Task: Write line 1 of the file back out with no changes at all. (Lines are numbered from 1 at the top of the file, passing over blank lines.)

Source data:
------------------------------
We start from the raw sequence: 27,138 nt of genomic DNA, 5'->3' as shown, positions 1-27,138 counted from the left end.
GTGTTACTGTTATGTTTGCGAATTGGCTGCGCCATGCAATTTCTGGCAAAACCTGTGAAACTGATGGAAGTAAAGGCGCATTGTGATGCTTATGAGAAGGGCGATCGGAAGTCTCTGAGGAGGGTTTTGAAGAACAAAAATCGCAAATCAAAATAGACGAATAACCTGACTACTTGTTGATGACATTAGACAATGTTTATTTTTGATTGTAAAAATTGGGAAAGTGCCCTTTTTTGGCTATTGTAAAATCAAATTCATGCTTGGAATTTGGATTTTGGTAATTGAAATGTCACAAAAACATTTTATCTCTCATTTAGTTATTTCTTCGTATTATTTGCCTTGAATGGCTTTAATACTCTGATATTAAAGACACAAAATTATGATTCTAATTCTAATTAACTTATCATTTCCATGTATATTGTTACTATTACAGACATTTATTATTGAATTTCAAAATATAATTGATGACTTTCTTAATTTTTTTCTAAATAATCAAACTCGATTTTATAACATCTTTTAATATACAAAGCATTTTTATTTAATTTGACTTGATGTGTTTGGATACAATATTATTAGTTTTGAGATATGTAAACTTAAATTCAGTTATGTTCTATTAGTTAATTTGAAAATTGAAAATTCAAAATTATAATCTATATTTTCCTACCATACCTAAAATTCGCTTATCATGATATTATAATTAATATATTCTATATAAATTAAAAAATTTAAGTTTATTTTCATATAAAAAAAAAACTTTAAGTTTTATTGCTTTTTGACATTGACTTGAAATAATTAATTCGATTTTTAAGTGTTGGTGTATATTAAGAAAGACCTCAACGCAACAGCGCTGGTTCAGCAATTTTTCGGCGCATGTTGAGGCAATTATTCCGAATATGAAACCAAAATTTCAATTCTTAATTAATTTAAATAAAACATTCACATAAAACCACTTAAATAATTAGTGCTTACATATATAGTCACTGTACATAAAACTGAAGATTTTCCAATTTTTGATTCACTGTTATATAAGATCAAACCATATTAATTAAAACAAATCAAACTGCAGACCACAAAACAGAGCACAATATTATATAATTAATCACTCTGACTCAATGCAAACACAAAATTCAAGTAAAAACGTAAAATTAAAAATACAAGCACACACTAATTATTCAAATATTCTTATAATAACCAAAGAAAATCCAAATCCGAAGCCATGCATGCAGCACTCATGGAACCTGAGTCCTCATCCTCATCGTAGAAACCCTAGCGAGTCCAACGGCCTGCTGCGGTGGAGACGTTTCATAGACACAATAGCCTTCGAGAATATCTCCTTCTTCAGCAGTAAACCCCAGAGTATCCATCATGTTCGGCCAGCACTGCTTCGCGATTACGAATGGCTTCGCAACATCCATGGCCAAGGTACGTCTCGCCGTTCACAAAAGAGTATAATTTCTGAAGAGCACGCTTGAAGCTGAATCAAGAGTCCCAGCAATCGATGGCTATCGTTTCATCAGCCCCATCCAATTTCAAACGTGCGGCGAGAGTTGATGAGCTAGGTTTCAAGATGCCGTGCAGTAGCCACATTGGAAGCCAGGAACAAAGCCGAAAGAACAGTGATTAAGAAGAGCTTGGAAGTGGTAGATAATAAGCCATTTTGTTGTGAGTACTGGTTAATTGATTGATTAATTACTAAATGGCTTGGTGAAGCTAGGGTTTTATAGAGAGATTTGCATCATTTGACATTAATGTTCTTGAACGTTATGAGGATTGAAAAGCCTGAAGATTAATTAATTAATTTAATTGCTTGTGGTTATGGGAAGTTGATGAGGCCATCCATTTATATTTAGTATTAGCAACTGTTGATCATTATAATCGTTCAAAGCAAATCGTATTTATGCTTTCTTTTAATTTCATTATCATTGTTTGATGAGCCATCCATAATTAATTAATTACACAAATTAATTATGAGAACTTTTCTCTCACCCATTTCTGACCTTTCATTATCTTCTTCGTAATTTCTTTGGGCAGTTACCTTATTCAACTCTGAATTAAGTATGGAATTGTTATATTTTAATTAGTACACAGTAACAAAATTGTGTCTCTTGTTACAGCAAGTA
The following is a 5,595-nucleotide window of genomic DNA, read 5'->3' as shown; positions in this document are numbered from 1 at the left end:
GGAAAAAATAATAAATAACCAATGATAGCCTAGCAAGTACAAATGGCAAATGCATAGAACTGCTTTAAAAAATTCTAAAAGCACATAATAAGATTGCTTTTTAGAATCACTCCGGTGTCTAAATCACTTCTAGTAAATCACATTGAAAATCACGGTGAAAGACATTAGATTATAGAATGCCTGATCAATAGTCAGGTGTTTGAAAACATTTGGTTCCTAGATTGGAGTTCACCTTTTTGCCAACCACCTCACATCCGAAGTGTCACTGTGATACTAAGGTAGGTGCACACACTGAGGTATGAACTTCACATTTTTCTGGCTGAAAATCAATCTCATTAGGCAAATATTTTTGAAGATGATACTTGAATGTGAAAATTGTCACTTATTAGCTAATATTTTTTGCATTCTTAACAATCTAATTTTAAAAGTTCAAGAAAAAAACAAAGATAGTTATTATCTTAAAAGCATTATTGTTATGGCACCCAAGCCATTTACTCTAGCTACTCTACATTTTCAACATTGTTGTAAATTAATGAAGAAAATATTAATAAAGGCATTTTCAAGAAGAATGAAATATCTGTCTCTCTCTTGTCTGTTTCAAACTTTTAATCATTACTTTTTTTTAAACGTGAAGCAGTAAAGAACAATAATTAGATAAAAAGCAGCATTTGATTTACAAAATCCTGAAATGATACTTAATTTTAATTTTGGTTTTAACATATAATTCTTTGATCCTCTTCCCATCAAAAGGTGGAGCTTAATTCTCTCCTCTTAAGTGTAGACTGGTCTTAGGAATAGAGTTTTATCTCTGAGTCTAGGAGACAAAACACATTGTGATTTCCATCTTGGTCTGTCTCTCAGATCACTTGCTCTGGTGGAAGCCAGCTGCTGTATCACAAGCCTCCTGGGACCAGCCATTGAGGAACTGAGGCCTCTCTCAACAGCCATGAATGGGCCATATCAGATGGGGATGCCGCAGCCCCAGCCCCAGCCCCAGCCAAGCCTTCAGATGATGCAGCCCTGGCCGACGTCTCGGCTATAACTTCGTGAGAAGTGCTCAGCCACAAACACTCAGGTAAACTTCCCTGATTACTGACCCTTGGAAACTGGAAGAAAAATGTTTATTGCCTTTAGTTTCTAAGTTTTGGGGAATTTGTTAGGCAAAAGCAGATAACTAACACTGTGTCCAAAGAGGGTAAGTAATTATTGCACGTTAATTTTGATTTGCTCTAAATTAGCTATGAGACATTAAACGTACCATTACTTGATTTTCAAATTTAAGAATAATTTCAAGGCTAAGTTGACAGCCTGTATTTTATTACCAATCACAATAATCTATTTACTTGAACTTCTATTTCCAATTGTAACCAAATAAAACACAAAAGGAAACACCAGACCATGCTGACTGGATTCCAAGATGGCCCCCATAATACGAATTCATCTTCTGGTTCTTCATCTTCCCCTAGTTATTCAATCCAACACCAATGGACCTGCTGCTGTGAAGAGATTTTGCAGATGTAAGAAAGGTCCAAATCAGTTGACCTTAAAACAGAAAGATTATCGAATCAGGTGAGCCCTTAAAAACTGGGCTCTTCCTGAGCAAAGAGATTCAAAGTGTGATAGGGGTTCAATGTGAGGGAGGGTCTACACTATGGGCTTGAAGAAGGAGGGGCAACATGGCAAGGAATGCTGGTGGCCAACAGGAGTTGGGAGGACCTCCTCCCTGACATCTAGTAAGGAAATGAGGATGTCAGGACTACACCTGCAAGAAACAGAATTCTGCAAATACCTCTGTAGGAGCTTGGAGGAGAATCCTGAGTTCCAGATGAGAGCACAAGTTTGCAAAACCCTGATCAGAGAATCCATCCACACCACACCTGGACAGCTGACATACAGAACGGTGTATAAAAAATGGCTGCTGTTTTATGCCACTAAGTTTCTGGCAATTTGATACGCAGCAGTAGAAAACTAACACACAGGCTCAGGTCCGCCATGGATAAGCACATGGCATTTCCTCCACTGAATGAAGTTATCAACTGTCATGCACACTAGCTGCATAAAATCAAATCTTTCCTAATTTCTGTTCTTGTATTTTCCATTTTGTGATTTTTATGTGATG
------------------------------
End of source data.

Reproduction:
We start from the raw sequence: 27,138 nt of genomic DNA, 5'->3' as shown, positions 1-27,138 counted from the left end.